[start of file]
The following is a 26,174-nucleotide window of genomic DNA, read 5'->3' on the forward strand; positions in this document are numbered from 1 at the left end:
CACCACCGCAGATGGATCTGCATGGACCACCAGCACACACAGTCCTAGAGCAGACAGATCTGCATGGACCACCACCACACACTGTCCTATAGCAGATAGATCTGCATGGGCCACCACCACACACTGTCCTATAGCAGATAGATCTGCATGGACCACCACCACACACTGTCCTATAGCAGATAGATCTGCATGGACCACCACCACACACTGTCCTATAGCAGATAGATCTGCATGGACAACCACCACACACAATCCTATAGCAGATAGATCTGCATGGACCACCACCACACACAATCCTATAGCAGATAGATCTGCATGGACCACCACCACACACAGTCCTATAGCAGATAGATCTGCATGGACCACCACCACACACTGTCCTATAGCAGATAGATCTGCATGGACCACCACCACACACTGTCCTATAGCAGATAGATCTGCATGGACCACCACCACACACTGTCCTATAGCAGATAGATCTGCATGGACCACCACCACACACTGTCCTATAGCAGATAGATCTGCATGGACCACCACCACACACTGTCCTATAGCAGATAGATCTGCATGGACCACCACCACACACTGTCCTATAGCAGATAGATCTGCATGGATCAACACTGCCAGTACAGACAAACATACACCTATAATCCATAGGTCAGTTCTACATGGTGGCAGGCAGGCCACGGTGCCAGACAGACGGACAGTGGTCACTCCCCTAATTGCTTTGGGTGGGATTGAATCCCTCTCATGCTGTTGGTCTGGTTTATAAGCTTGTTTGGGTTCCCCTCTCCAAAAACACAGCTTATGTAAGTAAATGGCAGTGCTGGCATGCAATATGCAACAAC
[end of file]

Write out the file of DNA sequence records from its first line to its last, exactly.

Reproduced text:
The following is a 26,174-nucleotide window of genomic DNA, read 5'->3' on the forward strand; positions in this document are numbered from 1 at the left end:
CACCACCGCAGATGGATCTGCATGGACCACCAGCACACACAGTCCTAGAGCAGACAGATCTGCATGGACCACCACCACACACTGTCCTATAGCAGATAGATCTGCATGGGCCACCACCACACACTGTCCTATAGCAGATAGATCTGCATGGACCACCACCACACACTGTCCTATAGCAGATAGATCTGCATGGACCACCACCACACACTGTCCTATAGCAGATAGATCTGCATGGACAACCACCACACACAATCCTATAGCAGATAGATCTGCATGGACCACCACCACACACAATCCTATAGCAGATAGATCTGCATGGACCACCACCACACACAGTCCTATAGCAGATAGATCTGCATGGACCACCACCACACACTGTCCTATAGCAGATAGATCTGCATGGACCACCACCACACACTGTCCTATAGCAGATAGATCTGCATGGACCACCACCACACACTGTCCTATAGCAGATAGATCTGCATGGACCACCACCACACACTGTCCTATAGCAGATAGATCTGCATGGACCACCACCACACACTGTCCTATAGCAGATAGATCTGCATGGACCACCACCACACACTGTCCTATAGCAGATAGATCTGCATGGATCAACACTGCCAGTACAGACAAACATACACCTATAATCCATAGGTCAGTTCTACATGGTGGCAGGCAGGCCACGGTGCCAGACAGACGGACAGTGGTCACTCCCCTAATTGCTTTGGGTGGGATTGAATCCCTCTCATGCTGTTGGTCTGGTTTATAAGCTTGTTTGGGTTCCCCTCTCCAAAAACACAGCTTATGTAAGTAAATGGCAGTGCTGGCATGCAATATGCAACAAC